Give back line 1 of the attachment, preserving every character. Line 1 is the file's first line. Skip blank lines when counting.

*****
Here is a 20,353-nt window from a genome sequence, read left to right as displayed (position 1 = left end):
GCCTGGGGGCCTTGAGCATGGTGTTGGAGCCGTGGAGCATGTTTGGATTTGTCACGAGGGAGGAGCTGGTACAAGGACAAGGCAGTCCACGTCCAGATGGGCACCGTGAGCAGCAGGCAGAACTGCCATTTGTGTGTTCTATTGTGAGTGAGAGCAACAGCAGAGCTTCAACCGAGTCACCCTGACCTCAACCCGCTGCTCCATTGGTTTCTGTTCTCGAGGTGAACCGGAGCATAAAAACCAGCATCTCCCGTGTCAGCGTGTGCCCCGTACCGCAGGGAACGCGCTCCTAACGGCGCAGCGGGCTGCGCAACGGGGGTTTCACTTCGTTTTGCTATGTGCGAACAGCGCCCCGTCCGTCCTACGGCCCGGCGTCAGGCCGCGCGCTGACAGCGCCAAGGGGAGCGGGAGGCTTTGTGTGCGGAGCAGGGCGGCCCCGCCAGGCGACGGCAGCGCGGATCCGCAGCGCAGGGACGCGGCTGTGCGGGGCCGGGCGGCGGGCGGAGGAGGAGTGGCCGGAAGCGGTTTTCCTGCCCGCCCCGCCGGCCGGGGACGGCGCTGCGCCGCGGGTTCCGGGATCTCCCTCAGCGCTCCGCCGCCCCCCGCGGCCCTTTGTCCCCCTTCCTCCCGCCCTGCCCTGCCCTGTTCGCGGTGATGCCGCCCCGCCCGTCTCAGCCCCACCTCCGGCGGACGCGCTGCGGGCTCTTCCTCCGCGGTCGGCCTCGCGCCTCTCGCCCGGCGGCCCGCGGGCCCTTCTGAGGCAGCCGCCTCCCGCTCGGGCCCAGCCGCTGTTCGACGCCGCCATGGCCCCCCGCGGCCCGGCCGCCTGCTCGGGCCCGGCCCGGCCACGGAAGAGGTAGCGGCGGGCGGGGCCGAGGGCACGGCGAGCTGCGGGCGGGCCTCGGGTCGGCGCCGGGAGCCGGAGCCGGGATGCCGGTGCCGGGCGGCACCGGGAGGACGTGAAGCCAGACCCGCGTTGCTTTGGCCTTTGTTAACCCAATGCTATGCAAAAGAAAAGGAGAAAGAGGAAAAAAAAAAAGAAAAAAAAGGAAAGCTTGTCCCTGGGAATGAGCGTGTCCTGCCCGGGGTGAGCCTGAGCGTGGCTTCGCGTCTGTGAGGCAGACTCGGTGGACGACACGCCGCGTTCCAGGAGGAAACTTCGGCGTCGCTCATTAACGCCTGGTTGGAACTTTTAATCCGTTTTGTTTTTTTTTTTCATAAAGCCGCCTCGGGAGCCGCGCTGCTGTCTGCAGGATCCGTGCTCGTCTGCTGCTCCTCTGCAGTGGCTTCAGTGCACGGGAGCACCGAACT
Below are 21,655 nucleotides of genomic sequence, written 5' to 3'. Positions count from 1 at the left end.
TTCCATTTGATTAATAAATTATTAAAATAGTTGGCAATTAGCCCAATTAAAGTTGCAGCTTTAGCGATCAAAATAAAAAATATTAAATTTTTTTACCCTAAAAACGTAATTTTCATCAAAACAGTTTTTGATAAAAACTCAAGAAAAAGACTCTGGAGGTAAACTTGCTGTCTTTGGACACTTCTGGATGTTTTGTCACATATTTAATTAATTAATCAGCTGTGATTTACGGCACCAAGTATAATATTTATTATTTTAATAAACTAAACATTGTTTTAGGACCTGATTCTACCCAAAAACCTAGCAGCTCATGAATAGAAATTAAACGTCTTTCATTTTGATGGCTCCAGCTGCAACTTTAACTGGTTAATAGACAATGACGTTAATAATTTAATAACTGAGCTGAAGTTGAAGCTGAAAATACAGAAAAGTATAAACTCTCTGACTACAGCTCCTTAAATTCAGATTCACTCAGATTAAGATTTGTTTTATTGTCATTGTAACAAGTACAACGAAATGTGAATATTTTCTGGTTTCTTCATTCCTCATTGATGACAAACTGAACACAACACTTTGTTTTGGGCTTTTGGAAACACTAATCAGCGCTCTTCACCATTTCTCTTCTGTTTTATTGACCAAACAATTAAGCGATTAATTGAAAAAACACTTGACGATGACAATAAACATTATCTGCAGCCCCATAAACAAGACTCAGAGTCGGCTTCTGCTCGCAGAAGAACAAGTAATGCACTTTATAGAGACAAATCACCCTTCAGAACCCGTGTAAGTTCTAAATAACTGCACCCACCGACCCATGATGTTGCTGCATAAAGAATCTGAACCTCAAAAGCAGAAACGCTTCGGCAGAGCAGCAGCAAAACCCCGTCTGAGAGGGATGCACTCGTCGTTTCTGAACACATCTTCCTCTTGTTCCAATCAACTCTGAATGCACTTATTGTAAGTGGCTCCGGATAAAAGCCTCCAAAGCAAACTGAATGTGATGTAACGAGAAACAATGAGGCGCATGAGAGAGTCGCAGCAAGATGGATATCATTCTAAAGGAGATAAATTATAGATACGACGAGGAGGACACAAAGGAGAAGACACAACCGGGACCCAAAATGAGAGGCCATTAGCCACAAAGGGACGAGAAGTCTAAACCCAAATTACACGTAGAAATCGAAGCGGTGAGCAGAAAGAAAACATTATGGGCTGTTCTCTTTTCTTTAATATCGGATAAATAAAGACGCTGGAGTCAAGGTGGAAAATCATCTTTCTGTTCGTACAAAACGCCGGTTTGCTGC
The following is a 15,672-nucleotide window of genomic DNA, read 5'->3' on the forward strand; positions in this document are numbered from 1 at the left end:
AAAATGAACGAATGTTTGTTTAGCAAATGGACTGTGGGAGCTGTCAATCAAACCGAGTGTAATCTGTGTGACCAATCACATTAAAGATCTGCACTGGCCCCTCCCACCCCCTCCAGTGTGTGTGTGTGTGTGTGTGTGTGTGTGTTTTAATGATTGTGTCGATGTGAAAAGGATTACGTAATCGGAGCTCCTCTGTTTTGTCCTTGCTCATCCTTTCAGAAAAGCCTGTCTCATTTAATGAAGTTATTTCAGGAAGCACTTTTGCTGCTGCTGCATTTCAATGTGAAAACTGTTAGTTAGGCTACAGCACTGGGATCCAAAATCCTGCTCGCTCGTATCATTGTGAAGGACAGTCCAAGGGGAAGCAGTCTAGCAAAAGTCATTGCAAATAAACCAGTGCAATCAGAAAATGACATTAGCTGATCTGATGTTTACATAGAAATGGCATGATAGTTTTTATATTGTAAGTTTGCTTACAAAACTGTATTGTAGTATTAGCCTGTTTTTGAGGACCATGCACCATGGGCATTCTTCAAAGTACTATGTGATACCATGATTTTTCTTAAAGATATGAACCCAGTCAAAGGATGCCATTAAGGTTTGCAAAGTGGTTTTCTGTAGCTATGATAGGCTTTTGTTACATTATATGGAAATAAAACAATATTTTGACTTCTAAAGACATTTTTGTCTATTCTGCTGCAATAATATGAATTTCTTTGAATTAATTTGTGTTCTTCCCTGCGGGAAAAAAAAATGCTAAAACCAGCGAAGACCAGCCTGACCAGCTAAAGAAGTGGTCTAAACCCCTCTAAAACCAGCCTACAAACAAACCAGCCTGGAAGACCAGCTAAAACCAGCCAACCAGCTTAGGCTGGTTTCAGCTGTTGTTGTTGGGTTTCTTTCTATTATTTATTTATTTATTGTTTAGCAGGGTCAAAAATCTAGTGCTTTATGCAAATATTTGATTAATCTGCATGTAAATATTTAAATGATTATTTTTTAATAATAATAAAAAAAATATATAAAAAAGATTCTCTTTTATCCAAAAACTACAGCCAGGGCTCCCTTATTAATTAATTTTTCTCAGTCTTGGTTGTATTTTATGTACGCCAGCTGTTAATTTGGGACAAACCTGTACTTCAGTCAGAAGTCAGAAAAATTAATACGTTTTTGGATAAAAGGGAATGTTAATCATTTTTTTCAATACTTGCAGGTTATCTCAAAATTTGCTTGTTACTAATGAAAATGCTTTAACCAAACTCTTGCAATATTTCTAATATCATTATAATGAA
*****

Here is a 20,353-nt window from a genome sequence, read left to right as displayed (position 1 = left end):